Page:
On the table lay a pair of her mother’s jeans.  She placed them gently on the ironing board and ran the iron up the faded leg.  She watched the wrinkles, like ripples on the ocean, disappear.  She smiled.  The smooth glide stopped abruptly at the pocket, like the click thump of a rollercoaster before it begins its ascent.  She reached her hand in and felt it close around something small and hard.  Cold.  It was Hank’s ring.  The ring he had been so proud of.  The one with the name of some college he had never attended.  She slipped it into her pocket.  Now it was hers.  And she knew exactly what that meant.

My Comments:

Firstly I love the title. It could likely go one of two directions; literally either a pig’s ear or, more likely, run along the definition of not being able to ‘make a silk purse out of a sow’s ear’.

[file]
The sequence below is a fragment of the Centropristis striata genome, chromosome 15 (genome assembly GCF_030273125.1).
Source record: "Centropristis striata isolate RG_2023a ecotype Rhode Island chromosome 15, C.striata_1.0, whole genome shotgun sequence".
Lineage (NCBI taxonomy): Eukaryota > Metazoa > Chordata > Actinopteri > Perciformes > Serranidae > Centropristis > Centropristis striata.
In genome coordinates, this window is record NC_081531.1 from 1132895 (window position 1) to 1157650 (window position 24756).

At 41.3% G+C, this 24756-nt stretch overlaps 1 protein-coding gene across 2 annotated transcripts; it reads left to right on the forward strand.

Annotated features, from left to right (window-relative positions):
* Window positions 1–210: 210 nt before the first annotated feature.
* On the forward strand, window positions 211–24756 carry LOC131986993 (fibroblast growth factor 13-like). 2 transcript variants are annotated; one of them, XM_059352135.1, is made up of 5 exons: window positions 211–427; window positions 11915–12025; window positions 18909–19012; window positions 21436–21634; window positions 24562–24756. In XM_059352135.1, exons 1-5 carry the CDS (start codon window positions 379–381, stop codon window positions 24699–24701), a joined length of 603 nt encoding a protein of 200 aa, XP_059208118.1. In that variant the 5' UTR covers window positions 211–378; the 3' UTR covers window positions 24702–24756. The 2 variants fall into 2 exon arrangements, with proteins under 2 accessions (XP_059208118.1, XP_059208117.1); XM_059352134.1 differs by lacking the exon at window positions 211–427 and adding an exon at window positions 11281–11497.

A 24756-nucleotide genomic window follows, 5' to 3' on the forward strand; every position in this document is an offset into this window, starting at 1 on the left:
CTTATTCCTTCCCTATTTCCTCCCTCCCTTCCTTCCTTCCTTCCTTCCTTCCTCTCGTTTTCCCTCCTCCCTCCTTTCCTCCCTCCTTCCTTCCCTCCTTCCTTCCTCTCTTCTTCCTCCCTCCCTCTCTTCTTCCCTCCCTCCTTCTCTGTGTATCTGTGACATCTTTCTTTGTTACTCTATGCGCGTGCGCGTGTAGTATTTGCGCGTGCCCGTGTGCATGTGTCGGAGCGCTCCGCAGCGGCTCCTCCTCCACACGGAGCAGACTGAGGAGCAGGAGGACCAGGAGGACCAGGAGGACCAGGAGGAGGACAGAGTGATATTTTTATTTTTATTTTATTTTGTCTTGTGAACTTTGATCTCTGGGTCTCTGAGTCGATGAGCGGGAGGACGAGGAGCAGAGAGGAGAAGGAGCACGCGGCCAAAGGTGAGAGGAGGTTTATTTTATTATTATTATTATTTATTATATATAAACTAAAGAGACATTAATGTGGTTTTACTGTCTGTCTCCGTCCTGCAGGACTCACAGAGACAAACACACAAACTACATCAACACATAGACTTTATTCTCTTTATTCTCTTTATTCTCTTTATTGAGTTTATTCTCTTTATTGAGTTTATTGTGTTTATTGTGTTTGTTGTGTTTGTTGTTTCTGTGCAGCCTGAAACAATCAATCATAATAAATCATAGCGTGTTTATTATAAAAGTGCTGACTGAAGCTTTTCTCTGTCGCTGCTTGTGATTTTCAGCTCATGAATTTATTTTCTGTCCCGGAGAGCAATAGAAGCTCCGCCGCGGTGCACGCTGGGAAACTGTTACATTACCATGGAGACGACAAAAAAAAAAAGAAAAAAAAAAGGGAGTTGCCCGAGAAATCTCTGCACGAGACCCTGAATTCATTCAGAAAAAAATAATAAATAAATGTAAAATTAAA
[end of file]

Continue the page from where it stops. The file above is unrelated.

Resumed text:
Starting from the first line, the ‘hook’, we know that our main character is a woman and likely to be mature because of her memory of living in the house. Then we learn that it’s not actually a house but a trailer and that tells us that ‘they’ (presumably her family) had felt it to be more of a home. Then we start feeling sorry for her by her actually feeling shame that her family had wanted a better life than they had. The location, we find out, is the Florida Keys. Being in England, I had heard of Jimmy Buffet so had to Wikipedia him to find out that he is a singer / songwriter. The analogy is therefore a little lost on me but having the word ‘wannabe’ after his name gives us (the reader) the context so it really doesn’t matter whether we know him or not. With this phraseology we also start to get her personality coming through with the words ‘stupid’, ‘fat’ and ‘leathery’. She clearly has issues, which is great, as characters need to be imperfect, and she continues to list the people around her with such distain. By the end of the first paragraph we learn her name; Sarah, and that (although we already knew this) that by saying “mom” that the author – or at least for this context – is American because in the UK we would say “mum”.